Using wide-angle lens changes perspective

strawberries-wide-angle-6_17_06_1-1Back in my youth, a few weeks ago, I read in one of the popular photo magazines that the first accessory lens bought by new photographers is a telephoto. That placed me in the select group of people whose first lens purchase was a wide-angle. I purchased a telephoto a few weeks later when I was assigned to cover a series of motorcycle races at a track in North Dakota.

I think the designation given to short focal length lenses should be more descriptive of their greater purpose. Wide-angle more accurately describes their angle of view. It doesn’t even consider the perspective altering capabilities or how depth-of-field characteristics can be used to interpret a scene.

Foreground objects are like the opening paragraph of a great novel.

This photo of a group of women finishing their trip through the fields at a u-pick strawberry farm illustrates how objects in the foreground of wide-angle lenses can help define what the photo is trying to say.

Placing the strawberries large in the foreground quickly tells the viewer much about this event. It also, if you’ve ever had a fresh strawberry, might elicit some sort of Pavlovian drooling response.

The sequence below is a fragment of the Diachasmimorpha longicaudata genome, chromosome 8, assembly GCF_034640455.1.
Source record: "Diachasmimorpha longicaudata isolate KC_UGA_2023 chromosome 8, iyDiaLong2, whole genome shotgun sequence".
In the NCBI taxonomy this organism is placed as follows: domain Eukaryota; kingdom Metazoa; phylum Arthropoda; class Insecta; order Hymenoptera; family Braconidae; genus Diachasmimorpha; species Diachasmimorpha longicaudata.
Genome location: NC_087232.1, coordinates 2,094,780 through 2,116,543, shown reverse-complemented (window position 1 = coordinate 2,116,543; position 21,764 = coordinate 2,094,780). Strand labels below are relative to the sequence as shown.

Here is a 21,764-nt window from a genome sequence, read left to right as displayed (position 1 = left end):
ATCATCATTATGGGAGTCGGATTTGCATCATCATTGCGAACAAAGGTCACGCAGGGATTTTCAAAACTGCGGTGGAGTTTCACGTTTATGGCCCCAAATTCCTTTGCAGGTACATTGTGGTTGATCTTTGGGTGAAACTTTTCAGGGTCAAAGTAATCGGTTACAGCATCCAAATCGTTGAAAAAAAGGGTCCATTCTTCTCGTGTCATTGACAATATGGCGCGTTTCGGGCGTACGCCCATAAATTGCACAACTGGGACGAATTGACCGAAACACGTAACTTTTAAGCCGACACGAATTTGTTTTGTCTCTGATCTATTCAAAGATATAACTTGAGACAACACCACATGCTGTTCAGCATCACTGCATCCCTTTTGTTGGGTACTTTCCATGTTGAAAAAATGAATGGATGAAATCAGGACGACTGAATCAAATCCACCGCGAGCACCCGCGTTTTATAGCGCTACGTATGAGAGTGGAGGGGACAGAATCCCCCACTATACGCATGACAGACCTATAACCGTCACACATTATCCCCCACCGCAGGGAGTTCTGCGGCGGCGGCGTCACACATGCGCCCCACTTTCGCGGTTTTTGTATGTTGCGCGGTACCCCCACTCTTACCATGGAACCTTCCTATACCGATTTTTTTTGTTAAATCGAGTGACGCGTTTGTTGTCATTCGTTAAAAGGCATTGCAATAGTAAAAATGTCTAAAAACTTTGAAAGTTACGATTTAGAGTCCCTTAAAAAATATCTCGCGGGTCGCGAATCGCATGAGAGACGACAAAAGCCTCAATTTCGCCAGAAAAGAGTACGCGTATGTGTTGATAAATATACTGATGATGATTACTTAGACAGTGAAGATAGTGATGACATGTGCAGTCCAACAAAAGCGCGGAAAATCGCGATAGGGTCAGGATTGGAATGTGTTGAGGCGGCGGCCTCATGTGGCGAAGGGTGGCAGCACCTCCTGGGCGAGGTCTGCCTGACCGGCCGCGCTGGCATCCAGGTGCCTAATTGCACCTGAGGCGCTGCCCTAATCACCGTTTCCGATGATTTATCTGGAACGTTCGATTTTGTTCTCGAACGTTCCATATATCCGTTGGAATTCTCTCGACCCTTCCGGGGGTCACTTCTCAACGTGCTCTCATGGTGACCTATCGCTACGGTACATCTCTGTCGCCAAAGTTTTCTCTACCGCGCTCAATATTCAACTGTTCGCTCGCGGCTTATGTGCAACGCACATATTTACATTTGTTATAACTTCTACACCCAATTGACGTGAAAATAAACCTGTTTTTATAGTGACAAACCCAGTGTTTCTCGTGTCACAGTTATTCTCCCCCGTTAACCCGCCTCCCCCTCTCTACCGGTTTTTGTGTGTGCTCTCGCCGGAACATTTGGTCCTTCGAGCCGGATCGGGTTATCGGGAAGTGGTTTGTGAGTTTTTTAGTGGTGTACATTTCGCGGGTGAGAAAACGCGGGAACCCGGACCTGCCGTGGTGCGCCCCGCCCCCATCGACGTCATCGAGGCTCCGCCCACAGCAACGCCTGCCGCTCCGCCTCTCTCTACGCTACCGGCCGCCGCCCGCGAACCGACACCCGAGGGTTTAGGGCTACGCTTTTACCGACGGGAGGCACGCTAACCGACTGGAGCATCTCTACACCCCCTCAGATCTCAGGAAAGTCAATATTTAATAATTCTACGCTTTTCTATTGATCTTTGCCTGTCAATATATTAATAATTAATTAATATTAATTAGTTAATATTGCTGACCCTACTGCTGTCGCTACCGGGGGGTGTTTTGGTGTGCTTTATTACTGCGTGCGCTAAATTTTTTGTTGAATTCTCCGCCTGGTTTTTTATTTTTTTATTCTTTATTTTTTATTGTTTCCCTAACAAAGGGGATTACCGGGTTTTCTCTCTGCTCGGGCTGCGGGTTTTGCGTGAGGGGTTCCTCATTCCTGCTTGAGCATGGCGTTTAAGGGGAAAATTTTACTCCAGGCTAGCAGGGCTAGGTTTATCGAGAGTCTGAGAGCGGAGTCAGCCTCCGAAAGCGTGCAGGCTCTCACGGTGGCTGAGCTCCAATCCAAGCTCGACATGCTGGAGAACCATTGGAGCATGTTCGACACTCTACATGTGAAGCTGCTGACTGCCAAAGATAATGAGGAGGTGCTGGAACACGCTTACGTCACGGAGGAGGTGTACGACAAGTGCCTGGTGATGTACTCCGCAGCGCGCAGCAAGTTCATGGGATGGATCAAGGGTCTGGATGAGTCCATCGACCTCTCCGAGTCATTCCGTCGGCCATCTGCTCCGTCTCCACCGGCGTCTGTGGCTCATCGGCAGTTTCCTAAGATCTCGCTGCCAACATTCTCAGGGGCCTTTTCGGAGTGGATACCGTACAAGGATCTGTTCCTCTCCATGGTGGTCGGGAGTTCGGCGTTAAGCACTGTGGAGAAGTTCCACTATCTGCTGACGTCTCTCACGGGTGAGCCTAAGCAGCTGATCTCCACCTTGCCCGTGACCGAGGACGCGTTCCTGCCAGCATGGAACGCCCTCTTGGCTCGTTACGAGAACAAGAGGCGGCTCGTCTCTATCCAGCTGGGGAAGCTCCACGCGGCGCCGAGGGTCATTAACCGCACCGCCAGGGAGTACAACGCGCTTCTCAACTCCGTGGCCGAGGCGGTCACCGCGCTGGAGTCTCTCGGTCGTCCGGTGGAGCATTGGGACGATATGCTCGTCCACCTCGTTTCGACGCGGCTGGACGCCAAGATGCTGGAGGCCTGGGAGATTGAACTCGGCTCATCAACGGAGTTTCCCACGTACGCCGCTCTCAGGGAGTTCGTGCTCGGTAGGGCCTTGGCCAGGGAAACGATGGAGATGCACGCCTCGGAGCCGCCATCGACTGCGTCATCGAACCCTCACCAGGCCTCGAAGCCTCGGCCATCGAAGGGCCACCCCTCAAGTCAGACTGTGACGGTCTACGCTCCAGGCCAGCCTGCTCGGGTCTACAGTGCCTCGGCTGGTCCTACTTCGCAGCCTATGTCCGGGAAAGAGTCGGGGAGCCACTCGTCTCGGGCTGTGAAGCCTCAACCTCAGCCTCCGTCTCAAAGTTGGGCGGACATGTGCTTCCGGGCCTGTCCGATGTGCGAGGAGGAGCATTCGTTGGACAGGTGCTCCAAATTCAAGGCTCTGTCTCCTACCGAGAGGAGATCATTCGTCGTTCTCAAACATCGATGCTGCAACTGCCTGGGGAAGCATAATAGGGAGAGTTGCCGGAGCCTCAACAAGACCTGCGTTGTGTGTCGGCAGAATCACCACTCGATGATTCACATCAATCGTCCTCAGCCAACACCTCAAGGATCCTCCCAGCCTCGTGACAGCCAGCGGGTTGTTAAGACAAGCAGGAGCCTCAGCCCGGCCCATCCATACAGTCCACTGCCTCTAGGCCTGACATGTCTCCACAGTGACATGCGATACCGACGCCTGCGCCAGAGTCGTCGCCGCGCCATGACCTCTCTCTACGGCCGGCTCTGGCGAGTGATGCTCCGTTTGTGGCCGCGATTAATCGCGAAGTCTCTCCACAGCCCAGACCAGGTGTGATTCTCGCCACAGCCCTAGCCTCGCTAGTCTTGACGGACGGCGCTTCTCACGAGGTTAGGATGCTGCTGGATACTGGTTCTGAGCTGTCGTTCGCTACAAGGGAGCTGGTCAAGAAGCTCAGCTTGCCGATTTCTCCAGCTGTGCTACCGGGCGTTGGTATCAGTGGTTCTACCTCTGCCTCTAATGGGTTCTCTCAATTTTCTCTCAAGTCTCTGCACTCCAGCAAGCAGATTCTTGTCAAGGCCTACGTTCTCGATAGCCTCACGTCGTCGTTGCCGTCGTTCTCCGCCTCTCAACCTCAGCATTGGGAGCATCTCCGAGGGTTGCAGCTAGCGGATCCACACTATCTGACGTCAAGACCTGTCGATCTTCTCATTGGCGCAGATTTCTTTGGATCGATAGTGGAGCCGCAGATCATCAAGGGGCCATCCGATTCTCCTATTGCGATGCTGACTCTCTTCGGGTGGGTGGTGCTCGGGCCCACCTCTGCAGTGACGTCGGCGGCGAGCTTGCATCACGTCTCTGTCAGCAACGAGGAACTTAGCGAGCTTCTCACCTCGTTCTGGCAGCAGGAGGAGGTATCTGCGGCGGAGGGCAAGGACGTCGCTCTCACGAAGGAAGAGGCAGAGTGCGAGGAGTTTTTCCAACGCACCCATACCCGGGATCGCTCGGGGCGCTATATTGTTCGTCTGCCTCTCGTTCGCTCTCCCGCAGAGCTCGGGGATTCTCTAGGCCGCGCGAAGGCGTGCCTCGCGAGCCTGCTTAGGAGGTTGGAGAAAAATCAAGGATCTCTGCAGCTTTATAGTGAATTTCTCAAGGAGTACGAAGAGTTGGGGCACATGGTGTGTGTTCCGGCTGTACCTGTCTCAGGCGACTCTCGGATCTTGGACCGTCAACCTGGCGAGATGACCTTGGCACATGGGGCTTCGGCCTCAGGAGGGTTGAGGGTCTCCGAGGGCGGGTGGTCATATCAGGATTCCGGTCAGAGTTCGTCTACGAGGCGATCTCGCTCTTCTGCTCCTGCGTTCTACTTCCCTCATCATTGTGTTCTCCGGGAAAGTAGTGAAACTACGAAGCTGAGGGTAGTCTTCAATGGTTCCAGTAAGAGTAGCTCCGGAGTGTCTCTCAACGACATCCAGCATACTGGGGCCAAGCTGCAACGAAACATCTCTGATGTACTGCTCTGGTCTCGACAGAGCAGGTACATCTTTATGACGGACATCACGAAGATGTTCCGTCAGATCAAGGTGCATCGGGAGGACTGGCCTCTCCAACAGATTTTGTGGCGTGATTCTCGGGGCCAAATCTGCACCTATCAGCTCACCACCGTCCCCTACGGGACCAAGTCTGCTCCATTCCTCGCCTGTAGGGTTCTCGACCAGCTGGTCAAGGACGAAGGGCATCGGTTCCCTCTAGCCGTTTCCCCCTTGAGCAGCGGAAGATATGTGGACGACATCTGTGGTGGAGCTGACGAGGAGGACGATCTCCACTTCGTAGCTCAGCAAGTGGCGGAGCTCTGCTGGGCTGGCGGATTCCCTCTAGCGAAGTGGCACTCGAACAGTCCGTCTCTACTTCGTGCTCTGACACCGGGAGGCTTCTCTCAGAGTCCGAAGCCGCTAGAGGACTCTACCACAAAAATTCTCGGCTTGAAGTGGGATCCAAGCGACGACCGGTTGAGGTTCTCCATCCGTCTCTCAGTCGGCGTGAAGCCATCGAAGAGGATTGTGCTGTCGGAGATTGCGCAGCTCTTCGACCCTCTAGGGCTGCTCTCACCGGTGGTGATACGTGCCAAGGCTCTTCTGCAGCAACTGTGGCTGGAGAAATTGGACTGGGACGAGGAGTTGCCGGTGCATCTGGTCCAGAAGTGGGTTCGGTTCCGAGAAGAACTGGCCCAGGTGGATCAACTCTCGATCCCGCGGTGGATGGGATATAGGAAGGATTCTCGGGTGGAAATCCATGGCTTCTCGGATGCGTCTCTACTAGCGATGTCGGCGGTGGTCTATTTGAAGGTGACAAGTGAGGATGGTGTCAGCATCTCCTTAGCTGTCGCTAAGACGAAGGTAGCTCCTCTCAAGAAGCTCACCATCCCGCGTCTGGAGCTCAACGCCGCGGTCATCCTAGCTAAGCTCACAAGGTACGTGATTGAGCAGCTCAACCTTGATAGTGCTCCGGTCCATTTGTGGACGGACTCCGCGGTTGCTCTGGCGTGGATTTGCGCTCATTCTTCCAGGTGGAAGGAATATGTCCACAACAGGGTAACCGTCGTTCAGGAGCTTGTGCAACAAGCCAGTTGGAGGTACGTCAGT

Imagine a run-on sentence or a set of fragmented, unrelated words, opening a novel. Who would continue to read?

Just as a great author has the ability to move and arrange words into sentences, sentences into paragraphs, paragraphs into chapters, and chapters into a great book, you have the ability to arrange objects in the frame of your photos.

The placement of objects in your frame can emphasize their importance. A wide-angle lens draws interest to what is mot important in telling your story.

Using a wide-angle for nothing more than increasing the angle of view is a poor use of an important tool in your bag.